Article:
NAIROBI -- Ethiopia's Prime Minister Abiy Ahmad is a proven veteran of surprising the world after just three years at power. This week, he did it again by announcing, after a year, that he would lead the warfront.
Abiy's rule is a short one in the great sweep of Ethiopian history. However, he has spent nearly all his life preparing. As a child, his mother told him that he would lead Ethiopia. He now speaks of martyrdom to keep the nation together.
Abiy rose to power seemingly out of nowhere in 2018, promising to make dramatic reforms to an oppressive national government. After years of conflict, Abiy also declared that he would make peace in Eritrea. The Nobel Peace Prize was presented to the young prime minister for his efforts in achieving peace after years of bitter conflict.
Abiy declared his military was at War with leaders from Ethiopia's northern Tigray. These men had previously dominated the national government, but soon found themselves in conflict with the prime minister. In November 2020, political differences became gunfire.
Since then, tens of thousands have been killed and nearly half a million Tigrayans are now facing the worst famine crisis in a decade. This is one the United States calls "entirely human-made".
According to a government spokesperson, Abiy, 45, has entered the fight and arrived at the frontline on Tuesday.
The prime minister is not a stranger to war. He joined the fighters that overthrew the Marxist Derg government as a teenager and then signed up to the new government's army. As a radio operator, he served at the Tigray border and was later promoted to lieutenant colonel.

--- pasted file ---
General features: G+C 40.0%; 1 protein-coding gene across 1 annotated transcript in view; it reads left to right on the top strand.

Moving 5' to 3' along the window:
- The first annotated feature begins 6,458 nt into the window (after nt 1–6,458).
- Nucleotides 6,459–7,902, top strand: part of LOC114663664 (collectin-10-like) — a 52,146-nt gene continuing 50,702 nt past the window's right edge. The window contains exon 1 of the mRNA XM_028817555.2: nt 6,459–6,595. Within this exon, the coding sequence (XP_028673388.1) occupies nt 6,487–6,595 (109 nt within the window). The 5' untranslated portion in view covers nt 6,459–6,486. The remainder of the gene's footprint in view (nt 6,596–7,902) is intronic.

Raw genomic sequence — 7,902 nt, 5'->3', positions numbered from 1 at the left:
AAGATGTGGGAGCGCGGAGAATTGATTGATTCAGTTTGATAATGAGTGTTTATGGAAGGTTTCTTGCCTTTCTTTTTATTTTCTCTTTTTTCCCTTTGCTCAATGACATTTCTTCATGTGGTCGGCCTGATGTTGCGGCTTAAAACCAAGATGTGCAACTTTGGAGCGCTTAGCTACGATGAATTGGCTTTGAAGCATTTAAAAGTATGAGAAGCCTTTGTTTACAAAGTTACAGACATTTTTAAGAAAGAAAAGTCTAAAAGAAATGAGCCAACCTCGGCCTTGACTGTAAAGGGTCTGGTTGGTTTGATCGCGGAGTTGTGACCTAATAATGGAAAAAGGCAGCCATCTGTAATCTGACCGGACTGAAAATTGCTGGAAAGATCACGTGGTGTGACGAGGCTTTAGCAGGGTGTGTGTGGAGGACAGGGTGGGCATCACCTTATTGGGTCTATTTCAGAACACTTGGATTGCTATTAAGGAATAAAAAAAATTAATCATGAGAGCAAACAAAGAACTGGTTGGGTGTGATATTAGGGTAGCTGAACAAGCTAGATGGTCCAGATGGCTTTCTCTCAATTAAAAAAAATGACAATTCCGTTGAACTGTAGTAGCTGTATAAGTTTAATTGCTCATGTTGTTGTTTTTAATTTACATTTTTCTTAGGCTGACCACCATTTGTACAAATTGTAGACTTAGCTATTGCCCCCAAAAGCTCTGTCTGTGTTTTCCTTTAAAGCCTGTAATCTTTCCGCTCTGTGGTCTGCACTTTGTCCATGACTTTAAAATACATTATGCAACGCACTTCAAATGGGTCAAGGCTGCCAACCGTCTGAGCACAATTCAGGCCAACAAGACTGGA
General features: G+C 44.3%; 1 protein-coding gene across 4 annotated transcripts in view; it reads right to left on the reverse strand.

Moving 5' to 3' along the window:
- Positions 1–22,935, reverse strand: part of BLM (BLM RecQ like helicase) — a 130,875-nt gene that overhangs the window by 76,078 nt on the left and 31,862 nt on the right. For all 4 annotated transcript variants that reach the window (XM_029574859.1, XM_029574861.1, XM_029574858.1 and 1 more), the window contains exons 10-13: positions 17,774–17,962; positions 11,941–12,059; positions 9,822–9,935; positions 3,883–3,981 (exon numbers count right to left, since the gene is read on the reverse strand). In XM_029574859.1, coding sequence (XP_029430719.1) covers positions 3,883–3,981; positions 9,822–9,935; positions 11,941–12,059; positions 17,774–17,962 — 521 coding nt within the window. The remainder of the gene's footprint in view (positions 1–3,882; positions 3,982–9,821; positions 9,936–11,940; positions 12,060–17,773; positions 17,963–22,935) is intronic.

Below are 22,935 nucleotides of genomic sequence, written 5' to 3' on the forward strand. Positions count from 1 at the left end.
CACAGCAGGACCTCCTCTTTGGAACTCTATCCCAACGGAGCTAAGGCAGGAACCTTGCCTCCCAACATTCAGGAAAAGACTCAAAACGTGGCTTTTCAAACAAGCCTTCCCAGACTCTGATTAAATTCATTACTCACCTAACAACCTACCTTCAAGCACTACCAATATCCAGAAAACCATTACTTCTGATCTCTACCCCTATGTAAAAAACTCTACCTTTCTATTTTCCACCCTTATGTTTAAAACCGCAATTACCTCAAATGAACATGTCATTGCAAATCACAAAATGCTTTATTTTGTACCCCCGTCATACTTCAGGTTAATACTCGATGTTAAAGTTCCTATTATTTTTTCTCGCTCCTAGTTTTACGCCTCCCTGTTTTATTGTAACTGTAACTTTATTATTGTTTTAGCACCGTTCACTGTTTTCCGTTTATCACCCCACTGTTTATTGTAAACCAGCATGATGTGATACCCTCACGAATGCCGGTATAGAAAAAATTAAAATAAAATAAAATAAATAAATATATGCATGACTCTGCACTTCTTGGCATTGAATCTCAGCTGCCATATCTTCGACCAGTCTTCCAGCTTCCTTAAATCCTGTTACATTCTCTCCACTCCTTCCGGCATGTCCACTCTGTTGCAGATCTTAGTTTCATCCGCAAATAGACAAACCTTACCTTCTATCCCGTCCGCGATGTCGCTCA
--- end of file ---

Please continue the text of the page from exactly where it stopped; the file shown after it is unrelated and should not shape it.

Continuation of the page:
The roles of both sides are now reversed. Abiy used to call Tigray fighters his friends, but now they are enemies. The Eritrean soldiers that he once fought were allowed to join Ethiopia's war effort as allies.
Abiy is now facing a battleground challenge that he's never faced before, years after his career switched from politics to the military.
Christopher Clapham, a former professor at the University of Cambridge, stated that he "clearly feels his right to rule Ethiopia and assume the responsibility it involves."
Clapham stated that overseeing the breakup of Ethiopia, a country with a history of over 3,000 years, would be a "massive loss" to Abiy. He said that by going to the battlefront, he is following in the footsteps of the emperors.
However, emperors and governments can also fall. The Tigray rivals, who have advanced on Ethiopia's capital in the past weeks, has prompted a state of emergency. They want Abiy to be removed, by force if necessary.
This deeply religious prime minister was a strong advocate for national unity and represented it. He was the son of a Christian, Muslim, and mixed-ethnic heritage and shocked Africa's second largest country by apologizing to his past government for its abuses. Tigrayans recall cheering him on at the beginning.
Abiy stated in his Nobel Address in those early days that "War is the epitome and hell for all involved".
The warring sides have now tested the mediation efforts of the United States and African Union, who believe they can win despite their hardened positions. According to U.S. envoy Jeffrey Feltman, Abiy believes that the Tigray forces can be pushed back in their region. He said, "I doubt that confidence."
Feltman stated that the war front is moving closer to Ethiopia's capital. The Tigray fighters are now on the move towards Debre Sina which is less than a day drive from Addis Ababa. They are also trying cut off Djibouti's vital supply line, which is a threat to Africa’s diplomatic capital.
Accordingly, increasing numbers of countries are telling their citizens to evacuate immediately. The U.S. repeatedly assured Americans that they will not be subject to an evacuation in Afghanistan's style.
Abiy stated that war is a struggle that will determine whether or not we exist. We will win. It is impossible for Ethiopia to lose. It is now necessary to lead the country and make the ultimate sacrifice.
He invited fellow Ethiopians, to come meet him.